Oil hovered near a one-year low on Wednesday as increasing concerns over U.S. economic health and the Federal Reserve largely offset positive supply-side signals from a bigger-than-expected draw in crude inventories. A growing number of Wall Street banks warned of a potential recession in 2023, especially if interest rates keep rising and if inflation proves to be stickier than expected. Strong U.S. economic data this week suggested that upward pressure on inflation is likely to persist in the near-term, a trend that could invite even more hawkish moves by the Federal Reserve. Brent oil futures fell 0.3% to $79.51 a barrel, while West Texas Intermediate crude futures sank 0.1% to $74.16 a barrel in early Asian trade. Both contracts plummeted to a one-year low on Tuesday. While the Fed is expected to hike rates by a relatively smaller 50 basis points next week, it has warned that rates could peak at much higher levels if inflation continues to trend higher. Rising U.S. interest rates weighed heavily on oil markets this year as liquidity dried up and as traders feared slowing demand due to tighter monetary conditions.
Oil Markets Largely Looked Past industry Data Indicating.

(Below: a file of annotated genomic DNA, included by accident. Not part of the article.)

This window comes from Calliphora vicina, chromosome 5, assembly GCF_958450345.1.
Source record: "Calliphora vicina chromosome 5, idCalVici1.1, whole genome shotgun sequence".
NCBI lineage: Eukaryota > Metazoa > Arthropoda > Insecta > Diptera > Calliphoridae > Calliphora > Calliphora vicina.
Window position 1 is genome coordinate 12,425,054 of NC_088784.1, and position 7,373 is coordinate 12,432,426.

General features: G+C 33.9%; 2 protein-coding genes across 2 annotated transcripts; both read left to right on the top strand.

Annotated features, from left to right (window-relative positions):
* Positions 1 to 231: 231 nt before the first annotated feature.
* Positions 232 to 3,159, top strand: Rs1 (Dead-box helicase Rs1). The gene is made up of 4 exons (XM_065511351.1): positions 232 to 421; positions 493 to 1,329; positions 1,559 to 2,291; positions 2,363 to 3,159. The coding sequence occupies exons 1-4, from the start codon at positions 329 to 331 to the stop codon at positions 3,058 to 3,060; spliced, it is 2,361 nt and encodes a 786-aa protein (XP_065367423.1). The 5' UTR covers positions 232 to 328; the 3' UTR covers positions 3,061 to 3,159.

a bigger-than-expected draw in U.S. oil inventories last week. While crude stockpiles fell, a sustained increase in product inventories, particularly gasoline, indicated that retail demand for fuel remained weak in the world’s largest oil consumer. Government data due later in the day is expected to show U.S. inventories shrank by 3.3 million barrels last week, compared to a bumper 12.6 million barrel drawdown seen in the last week of November. Focus this week is also on U.S. producer inflation data for November, which is set to provide more cues on the path of inflation in the country. Any signs that inflation remained high through the past month are likely to trigger more volatility in crude markets. The dollar extended its recovery into a second session, also adding to the pressure on oil. Crude markets started the week on a soft note after the Organization of Petroleum Exporting Countries and allies kept production steady during their last meeting for the year. But crude supplies could still tighten further if Russia cuts production in response to new Western curbs and a price cap on its oil exports. More signs of an economic reopening in China, the world’s largest crude importer, could also benefit markets with the prospect of improving demand. Several Chinese cities have scaled back anti-COVID measures in response to growing public ire against the government’s economically disruptive zero-COVID policy.